Welcome to our new column, 'The Past in HD.' Our aim is to post high-resolution images from Clarendon-Courthouse-Rosslyn's history and explain them.
This week's photograph comes from the Harris & Ewing Collection of the Library of Congress. It shows the inside of a Washington & Old Dominion trolley car circa 1930.
Long before 66 and the Orange Line came into existence, Arlingtonians could hop on an "interurban" rail car to travel around Northern Virginia. Interurban lines, which have largely been phased out in America, were known for their comfortable accommodations and quick travel times (when compared to urban trolley systems).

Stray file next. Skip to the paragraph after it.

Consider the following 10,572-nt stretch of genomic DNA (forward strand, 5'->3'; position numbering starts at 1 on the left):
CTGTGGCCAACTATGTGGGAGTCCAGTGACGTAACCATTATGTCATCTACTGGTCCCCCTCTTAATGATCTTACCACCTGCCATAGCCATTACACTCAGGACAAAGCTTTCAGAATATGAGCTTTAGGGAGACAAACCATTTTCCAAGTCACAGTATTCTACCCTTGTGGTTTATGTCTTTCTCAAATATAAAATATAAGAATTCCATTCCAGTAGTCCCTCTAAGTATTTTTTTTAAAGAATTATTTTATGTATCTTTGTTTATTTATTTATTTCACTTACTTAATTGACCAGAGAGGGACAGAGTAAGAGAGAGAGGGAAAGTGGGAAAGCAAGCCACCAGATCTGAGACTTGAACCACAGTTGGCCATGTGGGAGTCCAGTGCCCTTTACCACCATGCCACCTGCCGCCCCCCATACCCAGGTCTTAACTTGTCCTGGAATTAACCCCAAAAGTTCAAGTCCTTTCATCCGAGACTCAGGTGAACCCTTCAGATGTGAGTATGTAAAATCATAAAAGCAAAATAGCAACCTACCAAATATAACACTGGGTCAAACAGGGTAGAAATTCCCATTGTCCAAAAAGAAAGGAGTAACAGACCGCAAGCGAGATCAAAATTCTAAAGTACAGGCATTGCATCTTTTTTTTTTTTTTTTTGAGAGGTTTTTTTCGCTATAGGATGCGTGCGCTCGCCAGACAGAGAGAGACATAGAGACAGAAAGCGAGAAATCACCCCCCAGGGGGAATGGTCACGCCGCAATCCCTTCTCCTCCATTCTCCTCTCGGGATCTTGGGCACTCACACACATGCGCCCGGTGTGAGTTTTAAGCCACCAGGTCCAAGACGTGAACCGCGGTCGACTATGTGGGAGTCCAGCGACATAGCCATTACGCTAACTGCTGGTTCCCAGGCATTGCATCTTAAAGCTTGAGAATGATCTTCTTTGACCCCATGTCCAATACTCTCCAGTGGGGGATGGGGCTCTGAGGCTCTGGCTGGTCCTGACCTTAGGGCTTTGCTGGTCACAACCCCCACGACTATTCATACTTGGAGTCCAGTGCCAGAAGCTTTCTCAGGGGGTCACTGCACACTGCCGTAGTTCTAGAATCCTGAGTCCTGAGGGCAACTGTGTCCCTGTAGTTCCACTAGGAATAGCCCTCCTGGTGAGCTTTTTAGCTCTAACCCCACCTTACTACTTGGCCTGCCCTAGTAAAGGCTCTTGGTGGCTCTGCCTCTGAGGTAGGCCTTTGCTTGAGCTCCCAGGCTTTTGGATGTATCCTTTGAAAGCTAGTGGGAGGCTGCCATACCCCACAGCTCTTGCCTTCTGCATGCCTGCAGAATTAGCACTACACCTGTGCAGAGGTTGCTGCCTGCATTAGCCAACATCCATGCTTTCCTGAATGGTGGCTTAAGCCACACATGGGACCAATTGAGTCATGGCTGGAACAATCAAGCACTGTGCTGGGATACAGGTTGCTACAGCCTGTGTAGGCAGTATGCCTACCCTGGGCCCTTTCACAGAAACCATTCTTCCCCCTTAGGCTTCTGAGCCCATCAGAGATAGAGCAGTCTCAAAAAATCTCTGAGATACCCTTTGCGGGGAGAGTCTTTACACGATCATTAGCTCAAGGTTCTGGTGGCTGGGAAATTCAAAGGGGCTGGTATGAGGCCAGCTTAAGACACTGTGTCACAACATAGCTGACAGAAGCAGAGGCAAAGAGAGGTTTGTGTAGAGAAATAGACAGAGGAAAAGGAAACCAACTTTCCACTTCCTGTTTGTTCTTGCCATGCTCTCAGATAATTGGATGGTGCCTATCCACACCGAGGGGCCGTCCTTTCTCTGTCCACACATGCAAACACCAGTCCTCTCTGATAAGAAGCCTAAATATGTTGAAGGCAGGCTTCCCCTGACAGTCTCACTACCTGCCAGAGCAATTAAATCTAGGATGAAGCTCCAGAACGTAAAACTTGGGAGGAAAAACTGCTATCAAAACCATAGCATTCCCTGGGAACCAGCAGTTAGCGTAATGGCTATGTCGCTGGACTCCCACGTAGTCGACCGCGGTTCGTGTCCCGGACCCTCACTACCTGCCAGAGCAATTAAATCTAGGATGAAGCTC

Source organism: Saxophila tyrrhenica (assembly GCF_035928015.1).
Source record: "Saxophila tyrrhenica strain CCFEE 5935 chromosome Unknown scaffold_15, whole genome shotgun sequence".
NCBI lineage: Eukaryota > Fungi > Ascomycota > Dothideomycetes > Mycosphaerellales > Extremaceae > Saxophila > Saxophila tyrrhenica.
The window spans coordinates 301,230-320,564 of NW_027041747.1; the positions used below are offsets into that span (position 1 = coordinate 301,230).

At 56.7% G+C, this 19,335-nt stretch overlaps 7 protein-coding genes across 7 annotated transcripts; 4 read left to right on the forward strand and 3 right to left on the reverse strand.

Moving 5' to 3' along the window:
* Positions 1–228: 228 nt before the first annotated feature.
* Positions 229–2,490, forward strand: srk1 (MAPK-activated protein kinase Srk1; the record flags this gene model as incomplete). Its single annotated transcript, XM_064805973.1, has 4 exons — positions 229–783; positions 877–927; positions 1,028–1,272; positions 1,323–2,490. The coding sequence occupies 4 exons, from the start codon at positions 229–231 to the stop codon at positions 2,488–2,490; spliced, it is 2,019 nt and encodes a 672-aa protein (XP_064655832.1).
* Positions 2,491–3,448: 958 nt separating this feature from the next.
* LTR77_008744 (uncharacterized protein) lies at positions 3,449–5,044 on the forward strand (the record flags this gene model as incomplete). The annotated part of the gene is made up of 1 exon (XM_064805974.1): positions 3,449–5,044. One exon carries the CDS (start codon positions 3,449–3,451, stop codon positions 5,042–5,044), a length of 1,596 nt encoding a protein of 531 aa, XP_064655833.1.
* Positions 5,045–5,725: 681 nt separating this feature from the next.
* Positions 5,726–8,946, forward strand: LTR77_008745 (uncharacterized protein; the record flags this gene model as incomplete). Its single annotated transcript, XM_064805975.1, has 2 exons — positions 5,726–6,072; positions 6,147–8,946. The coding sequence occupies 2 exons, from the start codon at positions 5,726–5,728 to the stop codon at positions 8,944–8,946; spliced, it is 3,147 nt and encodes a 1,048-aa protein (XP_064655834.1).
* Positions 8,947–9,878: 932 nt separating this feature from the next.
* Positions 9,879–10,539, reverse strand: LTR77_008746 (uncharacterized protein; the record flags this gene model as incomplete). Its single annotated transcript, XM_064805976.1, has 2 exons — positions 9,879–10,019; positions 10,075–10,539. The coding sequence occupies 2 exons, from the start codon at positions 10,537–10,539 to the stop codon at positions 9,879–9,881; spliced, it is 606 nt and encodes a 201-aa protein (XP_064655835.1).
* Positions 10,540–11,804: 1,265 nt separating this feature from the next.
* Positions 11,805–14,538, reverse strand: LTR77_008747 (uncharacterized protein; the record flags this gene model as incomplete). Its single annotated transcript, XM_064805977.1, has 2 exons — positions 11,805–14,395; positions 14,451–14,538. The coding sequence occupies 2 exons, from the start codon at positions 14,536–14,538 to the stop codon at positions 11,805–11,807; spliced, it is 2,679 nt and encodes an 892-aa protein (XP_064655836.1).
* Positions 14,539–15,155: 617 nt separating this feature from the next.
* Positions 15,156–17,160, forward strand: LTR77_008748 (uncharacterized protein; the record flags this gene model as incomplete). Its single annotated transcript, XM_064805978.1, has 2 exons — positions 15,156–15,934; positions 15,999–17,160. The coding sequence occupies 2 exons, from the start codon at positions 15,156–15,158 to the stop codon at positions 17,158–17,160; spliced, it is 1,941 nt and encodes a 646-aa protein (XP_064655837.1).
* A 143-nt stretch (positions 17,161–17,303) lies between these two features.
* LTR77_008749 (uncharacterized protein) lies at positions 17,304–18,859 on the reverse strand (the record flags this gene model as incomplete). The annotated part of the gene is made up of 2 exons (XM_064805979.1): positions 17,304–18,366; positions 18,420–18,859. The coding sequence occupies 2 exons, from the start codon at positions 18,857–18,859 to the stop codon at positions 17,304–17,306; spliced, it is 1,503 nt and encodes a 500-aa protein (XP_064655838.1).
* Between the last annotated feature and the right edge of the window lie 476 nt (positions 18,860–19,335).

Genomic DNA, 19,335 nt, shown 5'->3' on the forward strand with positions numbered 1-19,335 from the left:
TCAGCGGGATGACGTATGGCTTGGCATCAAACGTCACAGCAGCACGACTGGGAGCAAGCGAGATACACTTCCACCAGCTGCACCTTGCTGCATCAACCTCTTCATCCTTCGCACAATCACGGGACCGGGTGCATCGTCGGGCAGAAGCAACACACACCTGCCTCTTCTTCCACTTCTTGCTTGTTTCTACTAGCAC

Ride one of the few modern examples and you'll be amazed by their nearly seamless transitions from main streets of small towns to rural countryside and back again (often traversing varied terrain such as farm fields and wooded areas).
Modern Metro cars seem incredibly spartan in comparison to this early 20th century wooden jewel. But there are a few commonalities -- notice the ragged carpeting and threats of fine or imprisonment for spitting placed above the door (visible in the ultra-HD version).
More to come next week! And we'll have much more on the W&OD in the future.